With this knowledge and an understanding of what ails you, a trained remedial massage therapist will apply specific massage techniques designed to either relax or stimulate the autonomic nervous system. These techniques will target either the parasympathetic nervous system (to produce relaxing effects) or the sympathetic nervous system (to produce stimulating effects).

Massage can decrease heart rate, decrease blood pressure, and decrease muscle tension. Massage decreases SNS activity. Massage therapy plays a huge role in alleviation of stress and stress disorders.  By allowing a shift to the PNS or rest and repair system, massage therapy can facilitate healing, induce a feeling of calm, and promote well-being and general health.

In general, massage is believed to support healing, boost energy, reduce recovery time after an injury, ease pain and muscle tension, and enhance relaxation, mood, and well-being. It is useful for many musculoskeletal problems, such as low back pain, postural and muscle imbalances, and sprains and strains. Massage may also decrease swelling, alleviate sleep disorders, and improve self-image.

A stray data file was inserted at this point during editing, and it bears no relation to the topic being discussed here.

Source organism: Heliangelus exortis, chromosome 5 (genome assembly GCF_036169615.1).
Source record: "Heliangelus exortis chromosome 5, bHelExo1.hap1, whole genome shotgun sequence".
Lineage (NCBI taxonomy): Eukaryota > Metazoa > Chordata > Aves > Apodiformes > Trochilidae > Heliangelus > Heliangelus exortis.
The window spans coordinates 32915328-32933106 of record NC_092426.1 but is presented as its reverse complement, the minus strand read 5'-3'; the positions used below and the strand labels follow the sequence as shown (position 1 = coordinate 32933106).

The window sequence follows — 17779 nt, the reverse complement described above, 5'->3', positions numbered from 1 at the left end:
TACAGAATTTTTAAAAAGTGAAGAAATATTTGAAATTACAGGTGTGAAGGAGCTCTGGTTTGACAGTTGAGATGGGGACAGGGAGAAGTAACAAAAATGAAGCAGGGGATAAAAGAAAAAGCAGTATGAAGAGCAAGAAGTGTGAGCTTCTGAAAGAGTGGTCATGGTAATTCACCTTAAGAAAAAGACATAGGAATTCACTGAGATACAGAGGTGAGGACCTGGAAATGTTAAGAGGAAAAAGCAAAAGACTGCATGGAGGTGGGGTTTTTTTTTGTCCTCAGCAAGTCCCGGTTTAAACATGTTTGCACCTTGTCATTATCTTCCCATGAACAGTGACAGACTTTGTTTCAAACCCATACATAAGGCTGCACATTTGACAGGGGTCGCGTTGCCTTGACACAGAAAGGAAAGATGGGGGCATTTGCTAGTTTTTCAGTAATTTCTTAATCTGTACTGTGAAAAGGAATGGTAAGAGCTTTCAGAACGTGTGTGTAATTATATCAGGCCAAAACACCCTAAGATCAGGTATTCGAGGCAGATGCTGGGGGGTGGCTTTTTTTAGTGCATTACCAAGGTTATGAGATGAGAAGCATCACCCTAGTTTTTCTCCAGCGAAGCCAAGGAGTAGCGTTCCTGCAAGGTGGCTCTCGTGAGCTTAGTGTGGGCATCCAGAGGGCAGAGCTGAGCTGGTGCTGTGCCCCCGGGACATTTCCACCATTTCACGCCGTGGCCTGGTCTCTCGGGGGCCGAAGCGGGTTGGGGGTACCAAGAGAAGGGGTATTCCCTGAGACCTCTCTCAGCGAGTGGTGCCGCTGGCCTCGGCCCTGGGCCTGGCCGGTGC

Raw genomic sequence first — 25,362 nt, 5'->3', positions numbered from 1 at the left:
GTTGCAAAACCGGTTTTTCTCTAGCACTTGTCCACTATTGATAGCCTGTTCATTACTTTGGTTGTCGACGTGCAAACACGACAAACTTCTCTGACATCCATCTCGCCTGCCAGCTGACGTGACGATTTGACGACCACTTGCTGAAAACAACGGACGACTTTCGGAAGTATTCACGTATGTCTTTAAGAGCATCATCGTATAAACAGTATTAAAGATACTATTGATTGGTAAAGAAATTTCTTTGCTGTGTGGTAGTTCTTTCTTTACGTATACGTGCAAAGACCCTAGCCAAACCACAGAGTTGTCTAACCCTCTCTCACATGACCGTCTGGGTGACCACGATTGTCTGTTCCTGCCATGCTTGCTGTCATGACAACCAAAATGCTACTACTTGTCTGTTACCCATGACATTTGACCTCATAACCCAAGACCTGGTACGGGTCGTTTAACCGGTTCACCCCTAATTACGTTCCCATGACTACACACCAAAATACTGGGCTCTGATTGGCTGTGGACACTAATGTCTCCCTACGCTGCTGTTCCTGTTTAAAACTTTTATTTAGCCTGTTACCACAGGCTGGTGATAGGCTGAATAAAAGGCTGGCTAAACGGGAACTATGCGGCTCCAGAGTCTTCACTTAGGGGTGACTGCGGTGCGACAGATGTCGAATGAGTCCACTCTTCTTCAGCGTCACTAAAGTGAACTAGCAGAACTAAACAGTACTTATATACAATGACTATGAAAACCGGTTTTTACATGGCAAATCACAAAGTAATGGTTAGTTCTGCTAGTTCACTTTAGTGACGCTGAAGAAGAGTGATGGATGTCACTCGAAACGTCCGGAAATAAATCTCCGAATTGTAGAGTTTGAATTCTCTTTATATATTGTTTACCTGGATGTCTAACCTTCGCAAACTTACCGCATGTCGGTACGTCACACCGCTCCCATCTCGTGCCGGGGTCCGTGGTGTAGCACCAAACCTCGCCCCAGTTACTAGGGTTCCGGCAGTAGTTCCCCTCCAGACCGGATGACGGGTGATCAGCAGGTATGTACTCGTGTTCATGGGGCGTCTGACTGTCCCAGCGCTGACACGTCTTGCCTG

Author:  Tracie Blair  B.A., RMT, Dip Acup

 

 

 

 

 

Creating an effective, efficient warmup — Keep it fun!

 

In a recent guest post Diana Harris discusses the physiological response to warming up the body.  Today’s post delves into the how:  How do I create an effective warmup (that doesn’t take up too much time)?  And responds to the question that many are thinking – Yes, but does it really HELP my dancing?